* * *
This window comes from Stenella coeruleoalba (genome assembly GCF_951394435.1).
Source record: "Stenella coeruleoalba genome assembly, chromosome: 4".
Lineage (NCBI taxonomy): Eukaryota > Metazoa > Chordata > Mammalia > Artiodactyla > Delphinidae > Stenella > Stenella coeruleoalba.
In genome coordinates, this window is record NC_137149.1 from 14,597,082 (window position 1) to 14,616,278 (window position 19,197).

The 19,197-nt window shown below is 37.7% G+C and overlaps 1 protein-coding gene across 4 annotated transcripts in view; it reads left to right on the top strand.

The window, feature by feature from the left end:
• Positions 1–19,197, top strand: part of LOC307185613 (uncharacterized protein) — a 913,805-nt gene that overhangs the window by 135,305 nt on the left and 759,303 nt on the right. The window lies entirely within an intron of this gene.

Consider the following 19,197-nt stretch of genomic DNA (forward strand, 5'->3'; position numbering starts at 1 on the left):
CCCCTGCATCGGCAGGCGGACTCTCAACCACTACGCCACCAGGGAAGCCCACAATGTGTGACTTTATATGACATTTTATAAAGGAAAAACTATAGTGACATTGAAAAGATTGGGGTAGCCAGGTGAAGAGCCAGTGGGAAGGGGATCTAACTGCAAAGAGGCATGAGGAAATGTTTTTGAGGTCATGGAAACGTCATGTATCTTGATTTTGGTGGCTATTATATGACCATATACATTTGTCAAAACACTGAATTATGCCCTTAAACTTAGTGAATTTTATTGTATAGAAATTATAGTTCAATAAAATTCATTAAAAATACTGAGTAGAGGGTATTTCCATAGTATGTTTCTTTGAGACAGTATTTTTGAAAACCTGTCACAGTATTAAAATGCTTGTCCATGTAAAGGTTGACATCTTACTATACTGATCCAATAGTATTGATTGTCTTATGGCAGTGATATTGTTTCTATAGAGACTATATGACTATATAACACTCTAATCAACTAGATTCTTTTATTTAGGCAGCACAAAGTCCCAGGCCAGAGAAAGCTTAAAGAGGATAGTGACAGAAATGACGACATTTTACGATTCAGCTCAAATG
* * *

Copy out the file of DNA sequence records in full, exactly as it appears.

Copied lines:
This window comes from Stenella coeruleoalba (genome assembly GCF_951394435.1).
Source record: "Stenella coeruleoalba genome assembly, chromosome: 4".
Lineage (NCBI taxonomy): Eukaryota > Metazoa > Chordata > Mammalia > Artiodactyla > Delphinidae > Stenella > Stenella coeruleoalba.
In genome coordinates, this window is record NC_137149.1 from 14,597,082 (window position 1) to 14,616,278 (window position 19,197).

The 19,197-nt window shown below is 37.7% G+C and overlaps 1 protein-coding gene across 4 annotated transcripts in view; it reads left to right on the top strand.

The window, feature by feature from the left end:
• Positions 1–19,197, top strand: part of LOC307185613 (uncharacterized protein) — a 913,805-nt gene that overhangs the window by 135,305 nt on the left and 759,303 nt on the right. The window lies entirely within an intron of this gene.

Consider the following 19,197-nt stretch of genomic DNA (forward strand, 5'->3'; position numbering starts at 1 on the left):
CCCCTGCATCGGCAGGCGGACTCTCAACCACTACGCCACCAGGGAAGCCCACAATGTGTGACTTTATATGACATTTTATAAAGGAAAAACTATAGTGACATTGAAAAGATTGGGGTAGCCAGGTGAAGAGCCAGTGGGAAGGGGATCTAACTGCAAAGAGGCATGAGGAAATGTTTTTGAGGTCATGGAAACGTCATGTATCTTGATTTTGGTGGCTATTATATGACCATATACATTTGTCAAAACACTGAATTATGCCCTTAAACTTAGTGAATTTTATTGTATAGAAATTATAGTTCAATAAAATTCATTAAAAATACTGAGTAGAGGGTATTTCCATAGTATGTTTCTTTGAGACAGTATTTTTGAAAACCTGTCACAGTATTAAAATGCTTGTCCATGTAAAGGTTGACATCTTACTATACTGATCCAATAGTATTGATTGTCTTATGGCAGTGATATTGTTTCTATAGAGACTATATGACTATATAACACTCTAATCAACTAGATTCTTTTATTTAGGCAGCACAAAGTCCCAGGCCAGAGAAAGCTTAAAGAGGATAGTGACAGAAATGACGACATTTTACGATTCAGCTCAAATG